Whether you handle the taxes for your business, someone else in the company does them or you have a professional contracted out for the occasion, you need to be aware of a few practices that can save you money and help avoid making costly mistakes.
The government allows contractors to write off the purchase of new equipment (Section 179 deduction) – up to $200,000 – in the first year to help spike the economy.
Some contractors believe they’re going to avoid paying the tax but they’re actually just deferring paying those taxes to a different year. The write-off allows them to have the use of their money a little longer and maybe defer it to a different year when they don’t make as much money.
Always be sure to file your W-2s timely and correctly.
“Lots of small business owners don’t keep up with the different filing dates for W-2s and 1099MISC,” says Keith Barfield, CPA with Barfield, Murphy, Shank and Smith in Birmingham, Alabama. “Employees and independent contract labor should have these in their hands by January 31. The top risk from the IRS perspective would be misclassification of workers as independent contractors, when in actuality, they are employees. If you are unclear, consider obtaining the tests the IRS uses to determine who is an employee and who is not.” (See IRS pub 1779.)
According to Fiscal Fitness magazine, the fourth quarter of the year is an excellent time of the year to revisit financial plans. The publication also states that year-end is a great time to make sure retirement contributions have been maxed out or required minimum distributions have been taken, and it is a good time to consider tax strategies and make sure portfolios are rebalanced.
Portfolio balancing helps keep allocations in line with risk tolerance, however, it can also cause taxable capital gains.
There are many opinions on how often a portfolio should be rebalanced, but those at Fiscal Fitness magazine suggest annual rebalancing provides greater potential long-term performance, more tax efficiencies and less trading fees.
Typically, the use tax pertains to equipment purchased from the internet where no sales tax was paid, according to Barfield. This equipment can be anything from a backhoe to a new printer.
“This is a new area of concern for most small businesses,” Barfield says. “Due to the pressure on the state and local governments, sales and use tax collectors are appearing everywhere. Lots of municipalities outsource their tax collections to third party agencies who seem to work on a commission basis.”
These items should be included on sales and use tax returns.
“Those equipment items are subject to use tax, and if you are audited, they will be caught,” he says. “Auditors go through fixed asset purchases and pick them out for targeting.”
To reduce taxes, losses can be deducted against the owner’s personal income. If these losses exceed personal income for the year, some of the year’s business losses can be used for the purpose of reducing taxable income in future years.
Trips are another gray area many companies question when it comes to taxes. If more than half of a business trip is devoted to business, the travel costs and other business expenses can be deducted.
A business owner must register with the state’s tax department if he/she sells a product or service subject to sales tax. Along with being included on the company’s sales tax return, nontaxable and taxable sales must be tracked.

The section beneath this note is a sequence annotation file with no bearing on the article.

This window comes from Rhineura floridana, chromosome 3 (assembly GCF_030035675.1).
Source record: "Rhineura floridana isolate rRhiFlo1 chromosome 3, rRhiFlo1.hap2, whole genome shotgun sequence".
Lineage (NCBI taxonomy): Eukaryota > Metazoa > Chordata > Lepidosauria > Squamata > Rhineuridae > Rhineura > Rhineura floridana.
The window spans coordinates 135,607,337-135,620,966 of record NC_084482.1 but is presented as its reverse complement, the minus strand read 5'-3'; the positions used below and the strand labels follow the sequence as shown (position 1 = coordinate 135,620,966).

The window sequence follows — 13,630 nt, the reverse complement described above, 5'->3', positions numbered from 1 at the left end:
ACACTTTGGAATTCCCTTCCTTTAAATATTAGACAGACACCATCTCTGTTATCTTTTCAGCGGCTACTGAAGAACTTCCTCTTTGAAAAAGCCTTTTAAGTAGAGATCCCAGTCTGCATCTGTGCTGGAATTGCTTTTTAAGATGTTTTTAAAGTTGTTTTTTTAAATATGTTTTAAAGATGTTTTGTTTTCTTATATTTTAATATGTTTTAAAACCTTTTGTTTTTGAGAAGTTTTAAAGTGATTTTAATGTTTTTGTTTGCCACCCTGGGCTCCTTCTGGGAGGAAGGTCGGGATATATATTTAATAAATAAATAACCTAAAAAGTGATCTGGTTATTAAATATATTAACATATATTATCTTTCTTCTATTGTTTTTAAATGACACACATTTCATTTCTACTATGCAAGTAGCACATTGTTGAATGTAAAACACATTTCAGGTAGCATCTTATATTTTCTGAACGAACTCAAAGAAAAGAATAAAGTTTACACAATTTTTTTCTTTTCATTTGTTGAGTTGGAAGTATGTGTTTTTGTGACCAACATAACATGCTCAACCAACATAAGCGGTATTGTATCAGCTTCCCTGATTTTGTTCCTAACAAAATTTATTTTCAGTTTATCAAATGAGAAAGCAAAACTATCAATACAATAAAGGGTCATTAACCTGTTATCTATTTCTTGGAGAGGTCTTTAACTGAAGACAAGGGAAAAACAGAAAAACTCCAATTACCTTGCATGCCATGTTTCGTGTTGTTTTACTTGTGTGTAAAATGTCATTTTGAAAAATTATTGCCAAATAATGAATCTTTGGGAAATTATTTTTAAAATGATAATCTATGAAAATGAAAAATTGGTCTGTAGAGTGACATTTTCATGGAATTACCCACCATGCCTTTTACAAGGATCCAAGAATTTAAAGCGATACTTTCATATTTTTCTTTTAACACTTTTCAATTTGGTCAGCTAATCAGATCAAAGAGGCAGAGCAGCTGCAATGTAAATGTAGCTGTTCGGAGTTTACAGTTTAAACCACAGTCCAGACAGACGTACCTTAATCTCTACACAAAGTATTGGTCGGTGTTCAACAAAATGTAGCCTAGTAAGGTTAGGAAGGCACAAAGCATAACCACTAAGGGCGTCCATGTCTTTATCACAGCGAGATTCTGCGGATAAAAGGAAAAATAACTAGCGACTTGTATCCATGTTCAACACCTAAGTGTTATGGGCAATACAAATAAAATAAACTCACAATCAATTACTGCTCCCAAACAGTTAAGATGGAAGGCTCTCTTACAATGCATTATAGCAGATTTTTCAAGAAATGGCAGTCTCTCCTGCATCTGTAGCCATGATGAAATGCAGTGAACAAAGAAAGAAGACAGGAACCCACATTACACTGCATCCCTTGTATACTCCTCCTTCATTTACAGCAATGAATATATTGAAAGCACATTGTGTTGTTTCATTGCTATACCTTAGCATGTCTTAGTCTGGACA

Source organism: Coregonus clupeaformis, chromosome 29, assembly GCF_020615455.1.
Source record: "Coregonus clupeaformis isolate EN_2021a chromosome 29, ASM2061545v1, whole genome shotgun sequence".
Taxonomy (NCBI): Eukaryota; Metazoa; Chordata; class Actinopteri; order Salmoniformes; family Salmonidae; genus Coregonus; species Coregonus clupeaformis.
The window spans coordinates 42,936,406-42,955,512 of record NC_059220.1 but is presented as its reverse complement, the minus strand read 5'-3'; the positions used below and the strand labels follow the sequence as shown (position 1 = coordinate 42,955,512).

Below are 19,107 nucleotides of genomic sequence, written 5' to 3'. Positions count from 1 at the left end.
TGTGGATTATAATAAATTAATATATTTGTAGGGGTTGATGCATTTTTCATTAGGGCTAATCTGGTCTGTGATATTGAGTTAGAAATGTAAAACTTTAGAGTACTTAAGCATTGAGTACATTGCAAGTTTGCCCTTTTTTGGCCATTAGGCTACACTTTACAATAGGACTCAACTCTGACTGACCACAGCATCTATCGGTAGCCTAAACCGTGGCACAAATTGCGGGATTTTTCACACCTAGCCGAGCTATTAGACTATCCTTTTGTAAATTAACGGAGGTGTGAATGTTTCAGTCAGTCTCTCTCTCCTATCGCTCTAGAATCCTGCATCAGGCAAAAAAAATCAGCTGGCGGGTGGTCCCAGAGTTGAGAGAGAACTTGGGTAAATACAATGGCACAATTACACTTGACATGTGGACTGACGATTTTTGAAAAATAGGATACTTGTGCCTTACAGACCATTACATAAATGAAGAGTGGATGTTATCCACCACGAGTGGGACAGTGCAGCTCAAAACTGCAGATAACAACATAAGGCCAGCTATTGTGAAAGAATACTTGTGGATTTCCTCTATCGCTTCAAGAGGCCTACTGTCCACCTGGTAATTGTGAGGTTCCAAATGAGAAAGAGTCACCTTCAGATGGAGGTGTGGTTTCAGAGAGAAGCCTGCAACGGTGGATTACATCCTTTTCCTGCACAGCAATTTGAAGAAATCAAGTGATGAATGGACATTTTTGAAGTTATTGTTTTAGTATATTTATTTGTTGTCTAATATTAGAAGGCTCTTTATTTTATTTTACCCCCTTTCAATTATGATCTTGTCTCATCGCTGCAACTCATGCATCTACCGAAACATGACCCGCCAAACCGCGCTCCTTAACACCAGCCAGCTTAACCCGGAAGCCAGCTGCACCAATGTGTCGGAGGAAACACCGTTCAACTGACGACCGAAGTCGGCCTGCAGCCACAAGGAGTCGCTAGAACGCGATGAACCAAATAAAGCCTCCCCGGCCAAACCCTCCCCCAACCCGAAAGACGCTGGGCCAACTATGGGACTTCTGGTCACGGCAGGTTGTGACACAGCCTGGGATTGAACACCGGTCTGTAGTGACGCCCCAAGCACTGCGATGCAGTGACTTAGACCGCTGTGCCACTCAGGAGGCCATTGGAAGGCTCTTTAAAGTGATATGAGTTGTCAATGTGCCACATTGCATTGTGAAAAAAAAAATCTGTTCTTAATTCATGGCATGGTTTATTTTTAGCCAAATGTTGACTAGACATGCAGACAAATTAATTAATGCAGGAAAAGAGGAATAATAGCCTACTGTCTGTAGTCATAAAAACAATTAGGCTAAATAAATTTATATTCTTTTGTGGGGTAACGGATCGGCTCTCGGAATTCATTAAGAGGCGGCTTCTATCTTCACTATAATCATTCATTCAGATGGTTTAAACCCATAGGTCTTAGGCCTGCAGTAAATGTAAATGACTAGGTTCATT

The IRS determines if a company is liable for paying state sales tax by considering whether it has a “presence” in that state. If your business has a warehouse, office or employees working for you in a state other than the one your headquarters is in, the IRS may consider that you have a presence in that state.
“There’s lots of confusion all around on this,” says TLC Landscaper of the Year Finalist William Dickerson, owner of Dickerson Landscaping in Tallahassee, Florida. “For example, if I draw a landscape plan for you, the state says that is a product [therefore, taxable]. On the other hand, I did a service of creating a concept. You can’t [physically] touch the idea, so therefore it is not taxable. We use the time approach. Time is a service and it is not taxable. So, we bill for time, not a plan.”
Others determine that labor is a non-taxable service, meaning that means any physical estimating, designing, managing, installing or maintaining time spent on a project is yours to keep.
Other items that carry no taxation charges are delivery/freight charges.
At Dickerson Landscaping, they reduced mark up on plant materials, which reduced sales tax and the amount they had to send the IRS. This allowed them to increase their labor rates to compensate and earn more profit.
Mutual funds, municipal bonds and selling investments
Experts at Fiscal Fitness say that mutual funds are required to distribute at least 90 percent of net investment income and 98 percent of net capital gains every year, which the magazine says can be a tax liability for investors.
Municipal bonds are good tax-efficient investments, and they typically provide income that’s exempt from federal taxes. Fiscal Fitness says that municipal bonds also provide a lower yield compared to most taxable fixed income products, therefore they say it’s important to look at the taxable-equivalent yield when comparing yields.
Before selling an investment for tax considerations, it’s important to balance the tax benefit of potentially selling low to the market opportunity. When trying to reduce tax liabilities by implementing tax strategies, it’s also important to keep investment objectives in mind and prepare a plan that will suit the needs of your business.